These verses, with the exception of a single word are a verbatim repetition of Jeremiah 10:12-16. See my comment on these verses under that reference.

Jeremiah 51:20-26

Thou art my battle-axe and weapons of war: and with thee will I break in pieces the nations; and with thee will I destroy kingdoms; and with thee will I break in pieces the horse and his rider; and with thee will I break in pieces the chariot and him that rideth therein; and with thee will I break in pieces man and woman; and with thee will I break in pieces the old man and the youth; and with thee will I break in pieces the young man and the virgin; and with thee will I break in pieces the shepherd and his flock; and with thee will I break in pieces the husbandman and his yoke [of oxen]; and with thee will I break in pieces governors and deputies. And I will render unto Babylon and to all the inhabitants of Chaldea all their evil that they have done in Zion in your sight, saith Jehovah. Behold, I am against thee, O destroying mountain, saith Jehovah, which destroyest all the earth; and I will stretch out my hand upon thee, and roll thee down from the rocks, and will make thee a burnt mountain. And they shall not take of thee a stone for a corner, nor a stone for foundations; but thou shalt be desolate for ever, saith Jehovah.

No comment is necessary on Jeremiah 51:20-24, which are merely a somewhat tedious way of saying that God will break in pieces just about everything that pertained to Babylon.

O destroying mountain...

(Jeremiah 51:25). Keil uses several pages talking about a volcano here; but we believe Robinson was correct when he said, The language here is purely figurative. Why did the Lord choose such a metaphor? It could be because of that false mountain called the Tower of Babel that had been erected there in the remote past, or because of that Ziggurat, the mountain-like temple of Babylon’s pagan religious system. God would roll the whole nation down the multiple terraces of their false mountain.

Thou shalt be desolate forever, saith Jehovah...

(Jeremiah 51:26). Thompson complained that, Cyrus entered Babylon without any appreciable resistance and left the city intact; and this is quite contrary to the description of devastation that appears in Jeremiah 51:26. There are other phases of these prophecies against Babylon that indicate quite clearly that there would be a long period during which Babylon would be the hindermost of nations, and that the total desolation promised would be accomplished gradually, but that it would last forever. All of this took place exactly as prophesied. See further comment on this in the previous chapter in the discussion under Jeremiah 51:11-16.

Divine Destruction Jeremiah 51:11-26

In Jeremiah 51:11 the agents of the divine judgment upon Babylon are identified as the Medes. Media was a country located northwest of Persia. About the year 548 B.C. Cyrus the Great was able to unite the Medes and Persians and together they became the force that toppled the mighty Babylonian empire. The Medo-Persian army was the instrument used by the Lord to execute His vengeance upon Babylon for the destruction of the Temple in Jerusalem (Jeremiah 51:11). The Lord Himself directs the attack against Babylon: “Set up a standard against the walls of Babylon!” No doubt the standards here are certain military signals which indicated the particular area of the wall which was to be attacked, “Make the watch strong! Set the watchmen!” The first order of business in any siege in antiquity was to blockade the city to prevent anyone from leaving or entering with supplies. Furthermore, a guard had to be posted about the camp of the besieging army lest the soldiers within the city launch a surprise attack. “Prepare the ambushes!” These would be small groups of soldiers strategically hidden who would press into the city when the besieged made a rally. The Lord has planned the fall of Babylon and He will execute that plan (Jeremiah 51:12).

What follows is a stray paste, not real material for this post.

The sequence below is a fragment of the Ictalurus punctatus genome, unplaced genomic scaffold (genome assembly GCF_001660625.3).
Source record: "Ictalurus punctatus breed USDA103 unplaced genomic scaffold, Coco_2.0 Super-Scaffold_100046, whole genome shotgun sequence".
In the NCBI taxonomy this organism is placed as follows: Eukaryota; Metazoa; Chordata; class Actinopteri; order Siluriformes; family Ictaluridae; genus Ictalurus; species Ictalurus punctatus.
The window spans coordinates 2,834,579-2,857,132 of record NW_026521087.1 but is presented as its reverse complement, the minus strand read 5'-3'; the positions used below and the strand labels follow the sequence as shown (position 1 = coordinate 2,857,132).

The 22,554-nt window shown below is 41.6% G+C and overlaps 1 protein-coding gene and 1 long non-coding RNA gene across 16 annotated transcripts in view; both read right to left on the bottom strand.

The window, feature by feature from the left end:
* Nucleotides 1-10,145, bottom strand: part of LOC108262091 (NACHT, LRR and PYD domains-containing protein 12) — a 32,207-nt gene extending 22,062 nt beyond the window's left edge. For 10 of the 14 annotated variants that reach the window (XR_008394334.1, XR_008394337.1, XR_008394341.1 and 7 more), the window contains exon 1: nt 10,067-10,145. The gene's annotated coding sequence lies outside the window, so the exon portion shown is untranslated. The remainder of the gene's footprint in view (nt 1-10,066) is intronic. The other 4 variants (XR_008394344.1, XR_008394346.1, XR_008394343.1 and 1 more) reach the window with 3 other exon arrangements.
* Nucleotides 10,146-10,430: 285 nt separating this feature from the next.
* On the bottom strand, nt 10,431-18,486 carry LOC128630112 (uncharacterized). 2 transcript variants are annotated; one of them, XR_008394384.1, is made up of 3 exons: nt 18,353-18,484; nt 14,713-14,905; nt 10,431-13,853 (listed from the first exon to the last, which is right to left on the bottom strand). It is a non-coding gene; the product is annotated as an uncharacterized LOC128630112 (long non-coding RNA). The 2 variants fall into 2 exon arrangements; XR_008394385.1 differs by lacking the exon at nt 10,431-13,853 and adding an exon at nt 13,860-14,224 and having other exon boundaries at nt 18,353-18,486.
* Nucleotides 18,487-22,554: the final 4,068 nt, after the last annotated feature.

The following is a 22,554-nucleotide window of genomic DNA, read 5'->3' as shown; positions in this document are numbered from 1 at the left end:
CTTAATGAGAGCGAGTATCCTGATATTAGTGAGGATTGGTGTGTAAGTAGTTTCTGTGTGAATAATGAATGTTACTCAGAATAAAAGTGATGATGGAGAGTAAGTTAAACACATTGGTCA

The greatest supports of the power of Babylonia were the waters surrounding the city and the great riches which Nebuchadnezzar had accumulated. The fruitfulness of the Babylonian territory, the produce of the fields, depended on the overflowing of the Euphrates. By an extensive system of dams and canals the Babylonians had learned in very ancient times to direct the waters of the Euphrates to every area of the otherwise barren plain region of Mesopotamia. These water-courses also served to drain off marsh areas, to avert the violent inundations for which the Euphrates was notorious, and to provide a system of navigation from one end of the land to the other. The watercourses were also of the greatest importance for the defense of the country. As for the riches of the city, one has only to think of the conquests of Nebuchadnezzar. The immense booty of Nineveh, the plunder of Jerusalem, the tributes of Syria and the Phoenician states filled his coffers. It is no wonder then that the prophet addresses Babylon as the city which “dwells on many waters, abundant in treasures.” The mighty walls, the great waters, the fertile lands, the enormous wealth, the multitude of inhabitants, all together are helpless before the Lord of Israel who declares to mighty Babylon, “Your end has come!” Babylon has played her role on the stage of human history and the curtain is about to fall upon the last act of her national existence. The covetousness of Babylon has reached full measure, Her plundering, profiteering, and exorbitant taxation will soon come to an end (Jeremiah 51:13). The Lord of hosts has bound Himself by an oath that the “shout” (lit., vintage song) would be raised over the fallen city. To lighten their task and express their satisfaction with the yield of the crop, those who tread the grapes to produce the wine would often sing a happy song. The fact that the conquerors of Babylon sing a vintage song over the fallen city indicates that their work of conquest is yielding abundant returns. The phrase “surely I will fill you with men as with the cankerworm” has been taken by some commentators to refer to the enemy swarming over Babylon like the cankerworm or locust. Others feel that the Hebrew should be translated “even if I fill you with men like locust, they shall etc.” In this case the meaning would be that the teeming multitudes of Babylon will in no way be able to prevent the destruction of their city.